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Audi’s redesigned A5 and S5 Cabriolets drop their tops, head for Europe in 2017

Audi is launching redesigned versions of its A5 and S5 Cabriolet convertibles. They follow redesigned versions of the A5 and S5 coupes, as well as new Sportback hatchback versions, all of which were first shown earlier this year.

The convertible is simply a roofless version of the A5 coupe, which itself doesn’t represent too dramatic a change from Audi’s current design language. As with the outgoing A5 Cabriolet, the new model has a fabric roof rather than the folding metal hardtop employed by the rival BMW 4 Series. Just one button operates the roof, which takes 15 seconds to open, and 18 seconds to close. It can do that at speeds up to 30 mph, according to Audi.

Powertrain offerings in the United States should mirror those of the A5 and S5 coupes. That means a 2.0-liter, turbocharged four-cylinder engine for the A5 Cabriolet, with 252 horsepower and 275 pound-feet of torque. The S5 Cabriolet is essentially a sportier version of the A5, so it gets a 3.0-liter, turbocharged V6 with 354 hp and 369 lb-ft. Like the coupe, a seven-speed dual-clutch transmission will probably be mandatory, with front-wheel drive or all-wheel drive.

Read more: 2017 Audi S5 coupe first drive

All A5 models use the MLB Evo platform that also underpins the current-generation Audi A4 and Q7. Cutting the roof off to make a convertible decreases structural rigidity, but Audi claims the new version is 40 percent stiffer than its predecessor. It’s also a bit lighter than the car it replaces although, with a base curb weight of 3,725 pounds, the A5 won’t be mistaken for a Miata.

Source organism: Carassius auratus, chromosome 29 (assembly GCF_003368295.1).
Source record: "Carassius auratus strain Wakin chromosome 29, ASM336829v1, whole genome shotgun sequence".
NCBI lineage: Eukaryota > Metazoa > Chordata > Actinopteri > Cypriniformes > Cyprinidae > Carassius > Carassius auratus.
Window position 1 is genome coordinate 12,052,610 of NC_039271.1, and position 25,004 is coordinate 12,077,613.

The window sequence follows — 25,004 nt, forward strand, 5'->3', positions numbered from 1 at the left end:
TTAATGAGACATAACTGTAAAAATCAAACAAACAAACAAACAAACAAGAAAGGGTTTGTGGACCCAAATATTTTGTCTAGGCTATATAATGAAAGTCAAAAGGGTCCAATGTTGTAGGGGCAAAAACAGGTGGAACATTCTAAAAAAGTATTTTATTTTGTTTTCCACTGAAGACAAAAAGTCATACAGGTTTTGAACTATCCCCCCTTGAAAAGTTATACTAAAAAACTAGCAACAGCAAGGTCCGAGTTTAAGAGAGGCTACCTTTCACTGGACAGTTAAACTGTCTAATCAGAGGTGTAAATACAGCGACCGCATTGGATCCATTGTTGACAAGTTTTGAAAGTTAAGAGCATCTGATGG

Tech features include an available “virtual cockpit” digital instrument cluster, Qi wireless phone charging, and a version of Audi’s MMI infotainment system, with an 8.3-inch central display screen. The A5 and S5 Cabriolet also features seatbelt microphones, which Audi claims will allow for voice control even when the top is down.

The Audi A5 and S5 Cabriolet will go on sale in Europe in March 2017, with U.S. sales likely to start later in the year. Audi won’t discuss a specific U.S. launch date or pricing just yet, however.

Stephen Edelstein
Stephen is a freelance automotive journalist covering all things cars. He likes anything with four wheels, from classic cars…
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